A land survey is meant to detail the finer points of a homebuyer's potential new property. There are a few different kinds of surveys, but most will list the boundaries of the property as well as any pertinent features of the home that may affect a buyer's decision. So if the water manes are located in a precarious position, a buyer has a chance to back out of the sale before they buy land that poses a potential hazard (or have the seller fix it before they move in.) Here are five tips to ensure buyers end up on the right end of the stick.
Walk the Property
The land surveyor will be able to point out not just the key topographical markers on the grounds of the property, but also potentially important markers on the surrounding property as well. If the buyer takes the time to walk the land with the surveyor, they have a chance to ask questions and clarify facts. So if the neighbor's tree roots are likely to spread in the next ten years to the gas line under the home, a homeowner has that head's up before moving in.
Mark the Boundaries
Property boundaries are often contested because they were never formally established in the first place. If the land surveyor uses vague terms such as 'around the mailbox', then it will be difficult to figure out the exact extent of the property. A land surveyor should be using permanent fixtures such as iron pipes or rebar to mark where each property begins and ends to ensure there are no future disputes of ownership.
Check the Equipment
Apart from the standard licensing requirements, it's helpful for surveyors to have modern equipment to make their job a little easier and a lot more precise. Everything from standard navigational software to complicated CAD (Computer Aided Drafting) programs will give owners additional peace of mind about how their boundary limits are established. Buyers should ask surveyors what equipment they use before making a final decision.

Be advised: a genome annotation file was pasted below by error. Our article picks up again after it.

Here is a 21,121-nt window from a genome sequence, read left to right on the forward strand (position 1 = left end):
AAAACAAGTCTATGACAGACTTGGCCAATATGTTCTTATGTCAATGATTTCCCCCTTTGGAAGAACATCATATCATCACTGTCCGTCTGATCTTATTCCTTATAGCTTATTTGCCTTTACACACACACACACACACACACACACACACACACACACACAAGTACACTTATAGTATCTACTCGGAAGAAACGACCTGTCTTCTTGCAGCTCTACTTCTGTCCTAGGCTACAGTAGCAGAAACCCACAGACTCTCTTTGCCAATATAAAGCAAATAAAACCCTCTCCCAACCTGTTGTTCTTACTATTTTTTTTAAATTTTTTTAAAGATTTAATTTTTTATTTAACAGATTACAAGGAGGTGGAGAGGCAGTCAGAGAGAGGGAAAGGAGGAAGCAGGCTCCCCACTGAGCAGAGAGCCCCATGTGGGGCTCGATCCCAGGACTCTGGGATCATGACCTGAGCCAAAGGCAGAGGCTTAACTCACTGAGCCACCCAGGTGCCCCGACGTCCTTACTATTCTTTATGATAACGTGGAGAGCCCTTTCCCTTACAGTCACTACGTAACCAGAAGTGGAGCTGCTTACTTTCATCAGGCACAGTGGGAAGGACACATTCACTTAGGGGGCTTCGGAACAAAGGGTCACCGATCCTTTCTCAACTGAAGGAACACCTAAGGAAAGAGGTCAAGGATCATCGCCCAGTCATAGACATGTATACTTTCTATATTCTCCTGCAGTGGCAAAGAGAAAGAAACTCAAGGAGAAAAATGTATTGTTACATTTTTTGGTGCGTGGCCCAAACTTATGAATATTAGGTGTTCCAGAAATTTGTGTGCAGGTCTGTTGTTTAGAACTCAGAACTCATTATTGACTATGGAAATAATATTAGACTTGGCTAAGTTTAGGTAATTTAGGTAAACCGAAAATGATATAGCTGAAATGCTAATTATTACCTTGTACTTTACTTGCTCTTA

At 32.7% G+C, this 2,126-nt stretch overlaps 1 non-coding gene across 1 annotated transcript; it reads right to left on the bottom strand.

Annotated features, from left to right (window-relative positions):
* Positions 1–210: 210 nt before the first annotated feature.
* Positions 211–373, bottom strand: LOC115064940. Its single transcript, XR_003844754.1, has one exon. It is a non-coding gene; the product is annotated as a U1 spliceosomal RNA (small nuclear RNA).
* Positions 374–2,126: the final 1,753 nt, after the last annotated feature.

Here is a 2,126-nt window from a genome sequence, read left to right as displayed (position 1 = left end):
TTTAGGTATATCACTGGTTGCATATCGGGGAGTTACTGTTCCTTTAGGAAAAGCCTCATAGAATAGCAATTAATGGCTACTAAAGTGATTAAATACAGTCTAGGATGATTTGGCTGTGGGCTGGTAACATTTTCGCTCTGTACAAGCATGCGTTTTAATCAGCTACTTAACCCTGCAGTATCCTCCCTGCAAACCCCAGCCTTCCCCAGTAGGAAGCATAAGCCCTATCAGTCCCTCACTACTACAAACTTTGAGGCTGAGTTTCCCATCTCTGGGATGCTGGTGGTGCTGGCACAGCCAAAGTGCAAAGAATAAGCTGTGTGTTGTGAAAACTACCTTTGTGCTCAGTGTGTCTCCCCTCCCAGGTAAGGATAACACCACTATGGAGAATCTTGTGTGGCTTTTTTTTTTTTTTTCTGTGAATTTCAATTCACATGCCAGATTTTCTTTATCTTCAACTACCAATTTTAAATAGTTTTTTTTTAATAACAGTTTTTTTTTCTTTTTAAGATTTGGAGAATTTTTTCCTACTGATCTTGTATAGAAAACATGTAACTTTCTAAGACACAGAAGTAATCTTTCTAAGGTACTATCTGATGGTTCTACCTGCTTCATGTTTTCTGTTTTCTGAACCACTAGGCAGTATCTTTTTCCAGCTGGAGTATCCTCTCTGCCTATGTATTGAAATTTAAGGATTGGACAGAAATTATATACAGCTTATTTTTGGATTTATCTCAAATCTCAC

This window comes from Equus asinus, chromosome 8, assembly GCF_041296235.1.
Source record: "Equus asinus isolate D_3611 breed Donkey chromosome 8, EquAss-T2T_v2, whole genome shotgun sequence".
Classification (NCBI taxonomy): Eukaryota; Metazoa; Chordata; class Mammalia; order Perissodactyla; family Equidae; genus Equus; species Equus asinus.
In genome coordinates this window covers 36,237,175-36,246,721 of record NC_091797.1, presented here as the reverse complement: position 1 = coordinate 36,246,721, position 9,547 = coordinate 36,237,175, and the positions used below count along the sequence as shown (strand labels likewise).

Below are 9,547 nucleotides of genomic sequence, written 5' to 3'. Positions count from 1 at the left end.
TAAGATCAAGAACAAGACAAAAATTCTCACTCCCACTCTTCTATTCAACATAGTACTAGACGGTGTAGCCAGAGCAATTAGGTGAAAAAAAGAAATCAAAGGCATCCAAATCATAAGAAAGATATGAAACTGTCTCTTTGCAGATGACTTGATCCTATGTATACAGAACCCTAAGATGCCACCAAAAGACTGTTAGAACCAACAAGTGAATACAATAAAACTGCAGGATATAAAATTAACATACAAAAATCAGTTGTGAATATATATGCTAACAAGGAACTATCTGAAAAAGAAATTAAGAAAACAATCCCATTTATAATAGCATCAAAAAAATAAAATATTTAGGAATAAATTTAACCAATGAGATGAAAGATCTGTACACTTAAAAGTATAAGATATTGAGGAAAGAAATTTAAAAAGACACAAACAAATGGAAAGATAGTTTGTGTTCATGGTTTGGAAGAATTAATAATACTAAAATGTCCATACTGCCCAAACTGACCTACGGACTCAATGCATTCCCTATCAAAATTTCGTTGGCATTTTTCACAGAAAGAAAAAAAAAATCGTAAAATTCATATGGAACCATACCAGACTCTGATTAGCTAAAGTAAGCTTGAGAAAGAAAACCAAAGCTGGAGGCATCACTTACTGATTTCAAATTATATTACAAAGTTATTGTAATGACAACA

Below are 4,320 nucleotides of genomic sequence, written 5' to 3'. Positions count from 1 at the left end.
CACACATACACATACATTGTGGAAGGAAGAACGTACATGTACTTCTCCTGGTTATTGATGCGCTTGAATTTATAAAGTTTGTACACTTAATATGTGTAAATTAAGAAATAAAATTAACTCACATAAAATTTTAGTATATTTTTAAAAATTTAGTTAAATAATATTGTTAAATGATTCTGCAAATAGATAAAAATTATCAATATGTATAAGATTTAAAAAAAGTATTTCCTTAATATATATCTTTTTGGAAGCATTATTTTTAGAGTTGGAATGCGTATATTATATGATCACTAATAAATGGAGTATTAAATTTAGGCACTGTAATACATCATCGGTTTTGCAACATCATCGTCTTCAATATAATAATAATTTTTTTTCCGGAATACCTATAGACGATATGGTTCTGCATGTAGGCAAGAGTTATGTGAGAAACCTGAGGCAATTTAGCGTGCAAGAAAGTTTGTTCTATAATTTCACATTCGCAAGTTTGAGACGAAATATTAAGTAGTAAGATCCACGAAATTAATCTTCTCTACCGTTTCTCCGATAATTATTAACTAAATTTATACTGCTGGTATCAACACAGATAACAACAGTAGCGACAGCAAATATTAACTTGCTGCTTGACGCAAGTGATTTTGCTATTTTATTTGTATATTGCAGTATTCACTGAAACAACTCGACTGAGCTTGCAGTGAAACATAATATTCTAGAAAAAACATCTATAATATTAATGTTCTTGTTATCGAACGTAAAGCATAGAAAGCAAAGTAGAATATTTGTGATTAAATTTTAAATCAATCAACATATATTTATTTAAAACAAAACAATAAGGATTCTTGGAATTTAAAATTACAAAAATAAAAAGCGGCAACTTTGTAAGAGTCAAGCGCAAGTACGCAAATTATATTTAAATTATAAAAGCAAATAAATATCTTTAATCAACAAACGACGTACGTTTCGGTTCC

Confirm Their Insurance
Land surveyors who work on the land are liable if they make a mistake when on the job. So if they damage a pipe while they're poking around, they'll need to have enough liability insurance to pay for it. This is especially true if building a new home because a land surveyor may give advice about how to set up the drainage or other foundational components of the building. If they're wrong about sewage or water flow, it can potentially harm both the grounds and the physical building.
Look at Their Reviews
A land surveyor is just one professional of many that need to comply with a Cameron Station homebuyer's requests before they can officially take control of the property. A land surveyor that's constantly going out of town or can't quite seem to return phone calls may cause bigger delays than people realize to the timelines of their escrow. Checking on a surveyor's reputation is a good way to see how they respond to disputes and how professional they are when on the job.
Land surveyors typically do their job correctly without a lot of drama, but there are enough unknowns that homebuyers may want to consider the matter with a more careful eye. The right surveyor is professional, experienced, and able to effectively communicate with their clients no matter what they find.